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Monday’s market fluctuations in response to what was otherwise a typically anodyne speech by Saudi Arabia’s Oil Minister, al-Naimi, reminded everyone of the power of the Kingdom in the otherwise weak organisation that is OPEC.
US energy analysts Tudor Pickering Holt (TPH) summarised the picture well in their daily note of yesterday:
“Rule number one of OPEC is listen to the Saudis as they are driving the bus. Rule number two – when listening to other OPEC members, refer back to rule number one”.
TPH concur with our view that the most likely outcome of next week’s OPEC meeting is “do nothing” – but notes small probabilities of a supply cut (10%) or even a supply boost (15%).
As we stated yesterday, we think there is another small probability (say <10%) scenario – Russia seeks to establish itself (with some key allies) as the new swing producer. We note that Putin is visiting Iran at present and the 1,500 years of Sunni/Shia enmity seem as high as just about forever at present.
Russia/Iran/Shia Iraq could dominate the Gulf States in terms of current production – and in Iran’s case in particular, genuine, if long term, spare capacity.
As we noted yesterday – intriguing but unlikely. If however this started to happen, it would certainly re-cast the “events” world for oil markets.
Crude prices rose reasonably strongly over-night – in response to Middle Eastern “events” for a change.
Brent closed up ~3% to US46.14 and WTI rose ~2.5% to US$42.87. The “events]” in question was the shooting down of a Russian jet taking part in the Syrian bombings by Turkey.
In the meantime, the “numbers” build-up in the US to Wednesday’s inventory numbers went on, with analysts predicting a small decline.
Henry Hub natural gas prices fell a few cents to close at US$2.19.
Company news – Australian companies
There is very little news of interest emerging from the Australian oil patch at present, due to:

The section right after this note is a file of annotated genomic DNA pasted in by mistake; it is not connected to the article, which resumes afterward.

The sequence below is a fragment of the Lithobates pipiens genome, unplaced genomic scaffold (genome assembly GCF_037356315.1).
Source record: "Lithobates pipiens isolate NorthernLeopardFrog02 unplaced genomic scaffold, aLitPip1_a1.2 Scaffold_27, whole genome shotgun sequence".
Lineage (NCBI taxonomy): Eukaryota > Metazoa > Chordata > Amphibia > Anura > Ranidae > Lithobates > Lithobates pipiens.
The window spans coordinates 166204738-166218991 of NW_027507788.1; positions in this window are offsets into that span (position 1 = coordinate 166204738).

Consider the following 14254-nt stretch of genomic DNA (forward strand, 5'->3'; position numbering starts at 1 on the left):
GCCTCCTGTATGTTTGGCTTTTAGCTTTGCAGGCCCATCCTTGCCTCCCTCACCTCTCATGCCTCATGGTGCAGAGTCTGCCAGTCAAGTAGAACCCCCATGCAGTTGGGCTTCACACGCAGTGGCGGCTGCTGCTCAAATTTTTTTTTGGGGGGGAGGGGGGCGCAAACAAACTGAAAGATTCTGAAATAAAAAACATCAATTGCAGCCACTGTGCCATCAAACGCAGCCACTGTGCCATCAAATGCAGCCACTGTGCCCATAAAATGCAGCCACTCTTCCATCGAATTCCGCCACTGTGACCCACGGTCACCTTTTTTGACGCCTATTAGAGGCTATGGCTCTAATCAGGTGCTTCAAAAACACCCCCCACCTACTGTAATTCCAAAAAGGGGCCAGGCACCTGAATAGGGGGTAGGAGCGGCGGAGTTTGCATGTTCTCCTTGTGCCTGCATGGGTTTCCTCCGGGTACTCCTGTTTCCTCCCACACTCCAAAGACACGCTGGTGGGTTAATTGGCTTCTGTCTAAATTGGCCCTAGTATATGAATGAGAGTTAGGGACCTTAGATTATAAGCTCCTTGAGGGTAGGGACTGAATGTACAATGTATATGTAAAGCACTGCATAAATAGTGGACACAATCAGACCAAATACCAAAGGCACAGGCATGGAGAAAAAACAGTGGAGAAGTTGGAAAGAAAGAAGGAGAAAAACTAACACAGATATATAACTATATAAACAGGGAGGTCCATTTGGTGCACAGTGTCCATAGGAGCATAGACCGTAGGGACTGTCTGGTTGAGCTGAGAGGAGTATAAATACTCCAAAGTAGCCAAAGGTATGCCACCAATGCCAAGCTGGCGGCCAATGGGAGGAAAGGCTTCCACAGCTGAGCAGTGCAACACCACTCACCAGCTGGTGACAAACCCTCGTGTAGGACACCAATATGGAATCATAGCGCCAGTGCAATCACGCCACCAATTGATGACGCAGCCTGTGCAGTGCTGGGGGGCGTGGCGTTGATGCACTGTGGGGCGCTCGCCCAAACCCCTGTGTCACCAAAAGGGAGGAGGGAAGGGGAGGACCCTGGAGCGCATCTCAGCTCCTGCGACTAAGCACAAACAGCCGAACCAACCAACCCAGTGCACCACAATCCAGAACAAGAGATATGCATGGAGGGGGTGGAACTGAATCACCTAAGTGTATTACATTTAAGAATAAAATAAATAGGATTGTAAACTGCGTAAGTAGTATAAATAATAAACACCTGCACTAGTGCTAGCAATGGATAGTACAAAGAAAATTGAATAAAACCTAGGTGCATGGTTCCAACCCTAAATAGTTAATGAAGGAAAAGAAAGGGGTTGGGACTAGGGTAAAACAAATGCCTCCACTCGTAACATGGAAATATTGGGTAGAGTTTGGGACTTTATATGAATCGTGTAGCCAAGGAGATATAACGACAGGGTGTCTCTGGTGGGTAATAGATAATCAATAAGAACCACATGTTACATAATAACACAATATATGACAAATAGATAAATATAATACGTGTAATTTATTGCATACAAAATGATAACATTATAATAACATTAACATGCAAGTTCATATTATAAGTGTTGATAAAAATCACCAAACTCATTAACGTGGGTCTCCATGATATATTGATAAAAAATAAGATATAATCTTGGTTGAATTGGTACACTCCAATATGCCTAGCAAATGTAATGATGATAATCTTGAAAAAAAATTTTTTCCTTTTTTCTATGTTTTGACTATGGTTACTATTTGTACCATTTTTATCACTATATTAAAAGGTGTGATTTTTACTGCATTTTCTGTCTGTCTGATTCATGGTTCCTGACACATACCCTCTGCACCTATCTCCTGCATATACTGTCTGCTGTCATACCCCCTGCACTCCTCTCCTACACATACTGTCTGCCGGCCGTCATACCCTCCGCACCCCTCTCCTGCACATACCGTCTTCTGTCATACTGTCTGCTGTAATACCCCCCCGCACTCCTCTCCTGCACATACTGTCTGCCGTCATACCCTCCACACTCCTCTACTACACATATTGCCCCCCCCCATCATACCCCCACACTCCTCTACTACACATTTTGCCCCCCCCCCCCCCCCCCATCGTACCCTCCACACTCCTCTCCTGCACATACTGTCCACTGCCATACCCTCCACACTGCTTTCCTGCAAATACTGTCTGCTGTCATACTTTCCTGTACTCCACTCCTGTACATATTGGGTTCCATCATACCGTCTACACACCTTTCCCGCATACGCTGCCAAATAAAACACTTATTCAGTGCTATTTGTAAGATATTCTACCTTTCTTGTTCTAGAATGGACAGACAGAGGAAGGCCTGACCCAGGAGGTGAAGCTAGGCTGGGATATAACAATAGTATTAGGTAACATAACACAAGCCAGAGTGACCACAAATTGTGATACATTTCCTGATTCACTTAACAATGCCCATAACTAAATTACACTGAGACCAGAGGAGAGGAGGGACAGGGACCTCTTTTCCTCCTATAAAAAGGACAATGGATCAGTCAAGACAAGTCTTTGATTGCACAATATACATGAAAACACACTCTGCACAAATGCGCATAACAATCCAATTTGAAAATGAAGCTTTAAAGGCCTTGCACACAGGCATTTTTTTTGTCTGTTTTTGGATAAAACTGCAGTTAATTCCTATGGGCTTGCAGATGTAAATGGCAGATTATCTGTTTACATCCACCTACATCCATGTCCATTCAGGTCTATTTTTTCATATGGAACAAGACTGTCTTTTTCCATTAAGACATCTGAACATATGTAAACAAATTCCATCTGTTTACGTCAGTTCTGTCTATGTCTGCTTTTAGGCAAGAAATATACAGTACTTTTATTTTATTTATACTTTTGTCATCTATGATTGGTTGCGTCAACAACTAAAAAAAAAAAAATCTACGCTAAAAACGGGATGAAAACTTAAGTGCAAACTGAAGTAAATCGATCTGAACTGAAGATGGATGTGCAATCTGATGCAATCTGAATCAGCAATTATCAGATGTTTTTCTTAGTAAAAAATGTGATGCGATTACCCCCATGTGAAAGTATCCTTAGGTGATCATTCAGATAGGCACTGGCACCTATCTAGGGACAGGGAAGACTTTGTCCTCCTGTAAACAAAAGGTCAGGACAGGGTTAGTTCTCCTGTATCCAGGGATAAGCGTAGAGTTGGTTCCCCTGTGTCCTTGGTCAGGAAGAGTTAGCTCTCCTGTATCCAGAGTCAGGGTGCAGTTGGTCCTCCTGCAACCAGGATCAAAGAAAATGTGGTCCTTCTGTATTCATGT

- The run up to Christmas/year end is on and business, especially in sunny Australia, is reducing its pace (to put it mildly – Test Matches need crowds, etc!.
- Lack of funds means exploration is the exception rather than the rule.
- The soap opera from the Santos strategic review has ended – at least for just now (roll up, roll up for tickets for next year’s AGM).
- The Woodside/Oil Search takeover proposal is stuck in the no man’s land of a buyer not willing to pay a large premium and a target with a strong position such that it can effectively reject what has been offered to date.
- Some asset sales are taking place – but interest is constrained by a lack of funding at most potential buyers.
Hopefully there will be a few surprises, and “events” (of the non-Middle Eastern kind) will arrive to spice things up a bit.
Quote of the day
Following on from yesterday’s quote about the sheer scale of investment required to actually produce the Middle East’s oil reserves and resources, we have another quote from al-Naimi that illustrates the scale of the issue:
“Annual depletion from producing fields is running at about 4 million b/d. The petroleum industry needs to add 5 million b/d of new production every year to satisfy future demand. This needs financial solutions at the Arab and international level. Investment should include all the phases of production and manufacturing.”